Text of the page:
Spaceflight has been an interest of mine for a very long time, ever since I saw the news coverage of the twin Mars Exploration Rovers bouncing their way to the surface of Mars, or the occasional footage of a space shuttle blasting it’s way to orbit, but for most of my life it had simply been yet another interest of mine, something that I enjoyed, yet did not have enough knowledge about to fully appreciate. Really, it was just a candle, burning alongside many others, neither brighter nor dimmer than any other one. However, as I played the game more and more, I realized I wanted to learn even more about the world of spaceflight. I wanted to learn how NASA did things, so that maybe I could replicate their achievements in the game. After that, I wanted to learn about the science behind spaceflight itself, so that maybe I could start building more original designs, rather than imitations of real spacecraft. Kerbal Space Program poured gallons of rocket fuel on that candle that was my curiosity for spaceflight and helped it grow into a burning passion for the exploration of the vast world beyond our own thin atmosphere.

     Due to the game’s impact, I am preparing to devote my entire life to the study and exploration of space. Tomorrow, I leave home to study aerospace engineering at the University of Alabama in Huntsville. I am fully convinced that this is the right choice for me, and I believe that without the hands-on exposure to space that Kerbal Space Program has offered me, I doubt I would have ever reached this conclusion. I am looking forward to my studies with great anticipation, and am also exhilarated at the fact that I will be living and learning just a few short miles from where the mighty Saturn V moon rocket was designed, at the Marshall Space Flight Center in Huntsville, Alabama.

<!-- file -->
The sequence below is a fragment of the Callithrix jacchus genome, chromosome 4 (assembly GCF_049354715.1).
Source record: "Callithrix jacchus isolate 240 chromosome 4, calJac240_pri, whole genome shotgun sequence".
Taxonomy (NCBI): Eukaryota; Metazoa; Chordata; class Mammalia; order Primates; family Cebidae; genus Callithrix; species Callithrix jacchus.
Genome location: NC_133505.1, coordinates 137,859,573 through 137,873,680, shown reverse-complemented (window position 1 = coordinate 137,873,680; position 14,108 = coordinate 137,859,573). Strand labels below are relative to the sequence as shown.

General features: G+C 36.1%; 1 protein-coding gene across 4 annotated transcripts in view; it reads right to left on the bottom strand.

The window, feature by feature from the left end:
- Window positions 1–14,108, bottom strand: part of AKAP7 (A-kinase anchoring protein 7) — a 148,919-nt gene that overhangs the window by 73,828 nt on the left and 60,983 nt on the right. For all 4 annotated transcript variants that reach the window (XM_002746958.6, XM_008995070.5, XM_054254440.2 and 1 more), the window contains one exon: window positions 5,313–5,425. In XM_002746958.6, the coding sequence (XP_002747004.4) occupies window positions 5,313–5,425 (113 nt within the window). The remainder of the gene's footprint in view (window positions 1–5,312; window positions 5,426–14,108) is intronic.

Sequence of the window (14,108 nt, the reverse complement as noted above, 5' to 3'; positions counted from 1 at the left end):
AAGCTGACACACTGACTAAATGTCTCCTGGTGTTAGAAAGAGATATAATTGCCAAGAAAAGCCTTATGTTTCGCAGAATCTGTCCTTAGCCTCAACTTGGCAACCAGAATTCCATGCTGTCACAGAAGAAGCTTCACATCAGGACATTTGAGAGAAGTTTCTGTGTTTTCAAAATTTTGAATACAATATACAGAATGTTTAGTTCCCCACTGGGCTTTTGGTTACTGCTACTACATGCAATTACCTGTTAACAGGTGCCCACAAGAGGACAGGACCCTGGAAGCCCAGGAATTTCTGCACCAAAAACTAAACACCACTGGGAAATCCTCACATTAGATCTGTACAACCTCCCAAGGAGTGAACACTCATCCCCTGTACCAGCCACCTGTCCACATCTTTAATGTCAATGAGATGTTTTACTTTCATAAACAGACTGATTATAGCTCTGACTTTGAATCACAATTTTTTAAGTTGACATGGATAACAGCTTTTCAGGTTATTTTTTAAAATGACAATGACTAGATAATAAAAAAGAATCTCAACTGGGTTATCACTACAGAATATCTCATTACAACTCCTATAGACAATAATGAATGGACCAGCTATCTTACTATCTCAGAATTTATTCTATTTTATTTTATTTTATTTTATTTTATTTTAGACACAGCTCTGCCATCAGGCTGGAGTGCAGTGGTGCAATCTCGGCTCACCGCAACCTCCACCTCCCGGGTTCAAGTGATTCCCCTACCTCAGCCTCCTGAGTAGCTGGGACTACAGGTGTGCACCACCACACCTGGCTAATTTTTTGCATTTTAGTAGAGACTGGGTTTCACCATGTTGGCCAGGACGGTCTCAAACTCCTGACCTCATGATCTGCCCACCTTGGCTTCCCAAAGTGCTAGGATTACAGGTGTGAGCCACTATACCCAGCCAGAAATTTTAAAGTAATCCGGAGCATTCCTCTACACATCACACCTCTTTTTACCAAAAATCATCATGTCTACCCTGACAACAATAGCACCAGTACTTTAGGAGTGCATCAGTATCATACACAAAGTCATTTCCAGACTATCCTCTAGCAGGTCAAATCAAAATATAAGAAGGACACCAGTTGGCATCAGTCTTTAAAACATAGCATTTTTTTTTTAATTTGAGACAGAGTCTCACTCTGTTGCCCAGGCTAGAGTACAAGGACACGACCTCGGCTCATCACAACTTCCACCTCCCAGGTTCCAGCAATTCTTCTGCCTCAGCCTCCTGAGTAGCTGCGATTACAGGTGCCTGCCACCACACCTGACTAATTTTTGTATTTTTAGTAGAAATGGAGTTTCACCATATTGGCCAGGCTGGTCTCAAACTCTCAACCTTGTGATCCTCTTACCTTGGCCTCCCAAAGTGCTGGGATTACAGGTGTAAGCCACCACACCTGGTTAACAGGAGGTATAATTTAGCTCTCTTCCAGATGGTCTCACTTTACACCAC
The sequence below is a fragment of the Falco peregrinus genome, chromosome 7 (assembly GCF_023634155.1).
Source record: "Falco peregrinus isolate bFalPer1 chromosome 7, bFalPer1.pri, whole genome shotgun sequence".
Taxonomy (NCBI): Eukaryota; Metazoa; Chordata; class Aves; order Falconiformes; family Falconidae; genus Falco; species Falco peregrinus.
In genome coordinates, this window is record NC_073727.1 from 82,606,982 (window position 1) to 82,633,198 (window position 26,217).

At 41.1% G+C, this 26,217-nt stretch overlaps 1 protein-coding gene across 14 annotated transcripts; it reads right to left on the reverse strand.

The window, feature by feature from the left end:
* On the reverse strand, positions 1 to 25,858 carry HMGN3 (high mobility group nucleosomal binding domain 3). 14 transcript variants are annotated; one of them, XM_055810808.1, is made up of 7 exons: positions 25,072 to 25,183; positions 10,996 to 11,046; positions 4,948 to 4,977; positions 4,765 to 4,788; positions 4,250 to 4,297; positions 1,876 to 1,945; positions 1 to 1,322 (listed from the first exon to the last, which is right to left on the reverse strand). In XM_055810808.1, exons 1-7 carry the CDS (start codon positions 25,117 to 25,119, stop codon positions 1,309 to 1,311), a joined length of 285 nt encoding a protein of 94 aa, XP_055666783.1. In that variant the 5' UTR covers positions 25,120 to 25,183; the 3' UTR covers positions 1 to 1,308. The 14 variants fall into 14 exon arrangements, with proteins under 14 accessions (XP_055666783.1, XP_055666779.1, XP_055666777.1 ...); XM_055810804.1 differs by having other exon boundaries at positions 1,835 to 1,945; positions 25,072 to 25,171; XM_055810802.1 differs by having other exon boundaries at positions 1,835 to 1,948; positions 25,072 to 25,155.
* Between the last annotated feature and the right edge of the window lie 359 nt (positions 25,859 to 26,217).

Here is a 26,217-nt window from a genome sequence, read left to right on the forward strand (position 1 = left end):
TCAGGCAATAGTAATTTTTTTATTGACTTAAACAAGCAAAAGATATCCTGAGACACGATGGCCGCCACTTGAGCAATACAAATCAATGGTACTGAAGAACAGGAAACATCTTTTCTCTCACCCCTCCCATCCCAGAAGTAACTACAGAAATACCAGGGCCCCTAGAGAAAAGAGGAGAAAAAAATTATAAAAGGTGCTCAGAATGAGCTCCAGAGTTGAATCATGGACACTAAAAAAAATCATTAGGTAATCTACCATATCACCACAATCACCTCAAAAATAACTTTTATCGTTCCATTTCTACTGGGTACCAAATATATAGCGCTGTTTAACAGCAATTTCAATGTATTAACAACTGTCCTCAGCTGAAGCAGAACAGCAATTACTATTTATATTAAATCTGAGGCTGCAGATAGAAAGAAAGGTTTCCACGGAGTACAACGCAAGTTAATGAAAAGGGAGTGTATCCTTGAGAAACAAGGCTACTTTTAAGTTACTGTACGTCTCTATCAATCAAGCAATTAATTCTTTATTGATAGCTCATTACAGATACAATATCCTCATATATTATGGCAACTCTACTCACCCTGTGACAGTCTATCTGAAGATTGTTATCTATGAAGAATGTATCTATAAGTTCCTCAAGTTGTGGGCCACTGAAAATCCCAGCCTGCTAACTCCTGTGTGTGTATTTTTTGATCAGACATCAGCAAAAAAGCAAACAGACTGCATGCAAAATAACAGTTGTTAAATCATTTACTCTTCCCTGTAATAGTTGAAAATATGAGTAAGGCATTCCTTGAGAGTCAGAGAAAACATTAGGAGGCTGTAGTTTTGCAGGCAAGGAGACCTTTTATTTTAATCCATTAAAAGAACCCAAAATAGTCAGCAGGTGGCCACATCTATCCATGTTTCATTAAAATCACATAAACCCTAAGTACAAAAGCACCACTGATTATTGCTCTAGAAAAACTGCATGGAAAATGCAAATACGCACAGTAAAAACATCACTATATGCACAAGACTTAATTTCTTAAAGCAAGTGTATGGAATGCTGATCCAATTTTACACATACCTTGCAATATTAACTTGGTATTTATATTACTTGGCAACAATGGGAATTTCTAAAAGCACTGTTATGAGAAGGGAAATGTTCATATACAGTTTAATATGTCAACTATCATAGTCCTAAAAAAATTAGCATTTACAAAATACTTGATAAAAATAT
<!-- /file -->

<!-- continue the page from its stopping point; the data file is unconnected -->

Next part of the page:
Having said that, I would like to express my deepest gratitude to the Kerbal Space Program developers, as well as to Squad, it’s parent company, and especially to Mr Felipe Falanghe (@HarvesteR), the original creator of this remarkable game. It is because of you all that I am about to take this next step. The inspiration you have given me will stay with me forever, and I hope that I will continue to enjoy Kerbal Space Program for many more years.